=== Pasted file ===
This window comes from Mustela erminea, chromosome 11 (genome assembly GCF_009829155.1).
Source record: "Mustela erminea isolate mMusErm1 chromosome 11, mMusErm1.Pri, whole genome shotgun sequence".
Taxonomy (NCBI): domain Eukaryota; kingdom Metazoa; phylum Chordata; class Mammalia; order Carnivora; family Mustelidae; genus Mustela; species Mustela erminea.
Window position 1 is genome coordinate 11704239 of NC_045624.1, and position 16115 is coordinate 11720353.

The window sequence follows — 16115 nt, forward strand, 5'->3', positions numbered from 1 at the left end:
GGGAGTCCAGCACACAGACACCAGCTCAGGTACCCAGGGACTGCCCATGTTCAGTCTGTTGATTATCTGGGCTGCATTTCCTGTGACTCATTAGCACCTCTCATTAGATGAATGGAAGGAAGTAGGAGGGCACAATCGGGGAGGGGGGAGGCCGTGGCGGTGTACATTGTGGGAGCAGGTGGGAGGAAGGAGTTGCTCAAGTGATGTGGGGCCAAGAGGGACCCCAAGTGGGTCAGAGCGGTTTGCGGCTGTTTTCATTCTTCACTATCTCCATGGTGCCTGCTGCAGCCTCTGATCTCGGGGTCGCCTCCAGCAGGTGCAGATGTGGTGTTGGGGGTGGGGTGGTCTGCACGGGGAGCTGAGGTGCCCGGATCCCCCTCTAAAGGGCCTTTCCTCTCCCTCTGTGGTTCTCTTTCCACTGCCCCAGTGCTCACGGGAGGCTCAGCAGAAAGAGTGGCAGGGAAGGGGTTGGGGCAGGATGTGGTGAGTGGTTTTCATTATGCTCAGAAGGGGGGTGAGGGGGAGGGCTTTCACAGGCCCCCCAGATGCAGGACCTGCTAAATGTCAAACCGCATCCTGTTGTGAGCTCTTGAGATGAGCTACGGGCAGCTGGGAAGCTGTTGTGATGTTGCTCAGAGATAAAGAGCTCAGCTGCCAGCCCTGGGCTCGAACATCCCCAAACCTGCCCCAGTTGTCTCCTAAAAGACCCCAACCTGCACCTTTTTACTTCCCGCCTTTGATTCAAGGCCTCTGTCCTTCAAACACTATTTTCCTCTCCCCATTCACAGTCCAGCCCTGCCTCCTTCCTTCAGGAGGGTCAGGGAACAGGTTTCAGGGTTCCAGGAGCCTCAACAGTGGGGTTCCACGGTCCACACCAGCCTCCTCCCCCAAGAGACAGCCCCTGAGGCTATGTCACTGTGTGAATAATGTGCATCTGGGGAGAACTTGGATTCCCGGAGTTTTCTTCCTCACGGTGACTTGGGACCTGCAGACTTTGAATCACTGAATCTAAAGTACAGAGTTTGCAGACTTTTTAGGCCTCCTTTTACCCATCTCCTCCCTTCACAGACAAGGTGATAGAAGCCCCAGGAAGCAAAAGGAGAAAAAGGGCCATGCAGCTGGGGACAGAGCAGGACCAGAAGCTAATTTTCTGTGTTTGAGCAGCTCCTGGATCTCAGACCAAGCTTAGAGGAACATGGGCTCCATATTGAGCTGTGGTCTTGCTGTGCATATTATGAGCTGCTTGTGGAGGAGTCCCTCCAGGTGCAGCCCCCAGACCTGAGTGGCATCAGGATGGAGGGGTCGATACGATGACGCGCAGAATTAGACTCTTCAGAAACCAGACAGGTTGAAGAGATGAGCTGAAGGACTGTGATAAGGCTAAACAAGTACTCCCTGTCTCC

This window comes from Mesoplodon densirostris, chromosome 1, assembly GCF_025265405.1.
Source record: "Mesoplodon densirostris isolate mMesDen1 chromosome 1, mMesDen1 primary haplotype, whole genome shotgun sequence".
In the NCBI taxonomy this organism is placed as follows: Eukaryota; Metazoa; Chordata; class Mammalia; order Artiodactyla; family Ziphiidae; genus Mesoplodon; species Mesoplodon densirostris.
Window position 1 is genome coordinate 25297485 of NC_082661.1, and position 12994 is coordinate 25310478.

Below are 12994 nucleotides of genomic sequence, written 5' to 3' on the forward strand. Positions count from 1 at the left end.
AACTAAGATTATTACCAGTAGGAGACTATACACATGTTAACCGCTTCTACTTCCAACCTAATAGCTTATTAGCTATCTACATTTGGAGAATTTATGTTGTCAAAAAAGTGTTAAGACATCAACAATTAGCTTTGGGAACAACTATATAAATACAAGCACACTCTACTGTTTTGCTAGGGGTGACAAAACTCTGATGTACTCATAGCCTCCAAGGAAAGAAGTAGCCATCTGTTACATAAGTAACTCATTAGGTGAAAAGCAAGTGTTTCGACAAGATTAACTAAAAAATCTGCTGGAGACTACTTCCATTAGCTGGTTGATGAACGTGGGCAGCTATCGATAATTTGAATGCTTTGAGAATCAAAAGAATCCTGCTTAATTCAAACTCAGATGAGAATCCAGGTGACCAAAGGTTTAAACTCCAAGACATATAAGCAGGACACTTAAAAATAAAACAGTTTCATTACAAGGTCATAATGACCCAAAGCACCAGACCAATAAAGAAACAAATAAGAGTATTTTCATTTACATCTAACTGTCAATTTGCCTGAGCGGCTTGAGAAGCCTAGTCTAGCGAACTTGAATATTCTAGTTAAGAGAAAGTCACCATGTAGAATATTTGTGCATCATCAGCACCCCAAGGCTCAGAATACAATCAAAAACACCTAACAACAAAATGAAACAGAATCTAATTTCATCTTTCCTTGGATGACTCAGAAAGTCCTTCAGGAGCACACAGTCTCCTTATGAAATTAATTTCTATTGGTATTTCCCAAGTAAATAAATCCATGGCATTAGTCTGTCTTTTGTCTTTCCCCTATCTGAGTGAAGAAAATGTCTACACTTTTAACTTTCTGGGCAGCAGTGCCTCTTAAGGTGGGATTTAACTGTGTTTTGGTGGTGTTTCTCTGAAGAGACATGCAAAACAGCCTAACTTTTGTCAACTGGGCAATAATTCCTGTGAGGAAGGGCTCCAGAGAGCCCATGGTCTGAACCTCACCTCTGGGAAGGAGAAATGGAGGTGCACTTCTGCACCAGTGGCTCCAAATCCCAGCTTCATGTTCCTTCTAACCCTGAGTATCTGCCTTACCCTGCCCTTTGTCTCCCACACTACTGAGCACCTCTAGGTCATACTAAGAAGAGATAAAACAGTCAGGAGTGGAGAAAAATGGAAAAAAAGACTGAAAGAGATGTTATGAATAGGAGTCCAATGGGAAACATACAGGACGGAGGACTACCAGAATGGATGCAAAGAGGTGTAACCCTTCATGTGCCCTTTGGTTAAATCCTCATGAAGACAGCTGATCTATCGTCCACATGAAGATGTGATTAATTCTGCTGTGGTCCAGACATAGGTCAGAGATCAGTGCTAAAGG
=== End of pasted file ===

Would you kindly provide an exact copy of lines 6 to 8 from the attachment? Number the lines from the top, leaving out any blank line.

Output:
GGGAGTCCAGCACACAGACACCAGCTCAGGTACCCAGGGACTGCCCATGTTCAGTCTGTTGATTATCTGGGCTGCATTTCCTGTGACTCATTAGCACCTCTCATTAGATGAATGGAAGGAAGTAGGAGGGCACAATCGGGGAGGGGGGAGGCCGTGGCGGTGTACATTGTGGGAGCAGGTGGGAGGAAGGAGTTGCTCAAGTGATGTGGGGCCAAGAGGGACCCCAAGTGGGTCAGAGCGGTTTGCGGCTGTTTTCATTCTTCACTATCTCCATGGTGCCTGCTGCAGCCTCTGATCTCGGGGTCGCCTCCAGCAGGTGCAGATGTGGTGTTGGGGGTGGGGTGGTCTGCACGGGGAGCTGAGGTGCCCGGATCCCCCTCTAAAGGGCCTTTCCTCTCCCTCTGTGGTTCTCTTTCCACTGCCCCAGTGCTCACGGGAGGCTCAGCAGAAAGAGTGGCAGGGAAGGGGTTGGGGCAGGATGTGGTGAGTGGTTTTCATTATGCTCAGAAGGGGGGTGAGGGGGAGGGCTTTCACAGGCCCCCCAGATGCAGGACCTGCTAAATGTCAAACCGCATCCTGTTGTGAGCTCTTGAGATGAGCTACGGGCAGCTGGGAAGCTGTTGTGATGTTGCTCAGAGATAAAGAGCTCAGCTGCCAGCCCTGGGCTCGAACATCCCCAAACCTGCCCCAGTTGTCTCCTAAAAGACCCCAACCTGCACCTTTTTACTTCCCGCCTTTGATTCAAGGCCTCTGTCCTTCAAACACTATTTTCCTCTCCCCATTCACAGTCCAGCCCTGCCTCCTTCCTTCAGGAGGGTCAGGGAACAGGTTTCAGGGTTCCAGGAGCCTCAACAGTGGGGTTCCACGGTCCACACCAGCCTCCTCCCCCAAGAGACAGCCCCTGAGGCTATGTCACTGTGTGAATAATGTGCATCTGGGGAGAACTTGGATTCCCGGAGTTTTCTTCCTCACGGTGACTTGGGACCTGCAGACTTTGAATCACTGAATCTAAAGTACAGAGTTTGCAGACTTTTTAGGCCTCCTTTTACCCATCTCCTCCCTTCACAGACAAGGTGATAGAAGCCCCAGGAAGCAAAAGGAGAAAAAGGGCCATGCAGCTGGGGACAGAGCAGGACCAGAAGCTAATTTTCTGTGTTTGAGCAGCTCCTGGATCTCAGACCAAGCTTAGAGGAACATGGGCTCCATATTGAGCTGTGGTCTTGCTGTGCATATTATGAGCTGCTTGTGGAGGAGTCCCTCCAGGTGCAGCCCCCAGACCTGAGTGGCATCAGGATGGAGGGGTCGATACGATGACGCGCAGAATTAGACTCTTCAGAAACCAGACAGGTTGAAGAGATGAGCTGAAGGACTGTGATAAGGCTAAACAAGTACTCCCTGTCTCC

This window comes from Mesoplodon densirostris, chromosome 1, assembly GCF_025265405.1.
Source record: "Mesoplodon densirostris isolate mMesDen1 chromosome 1, mMesDen1 primary haplotype, whole genome shotgun sequence".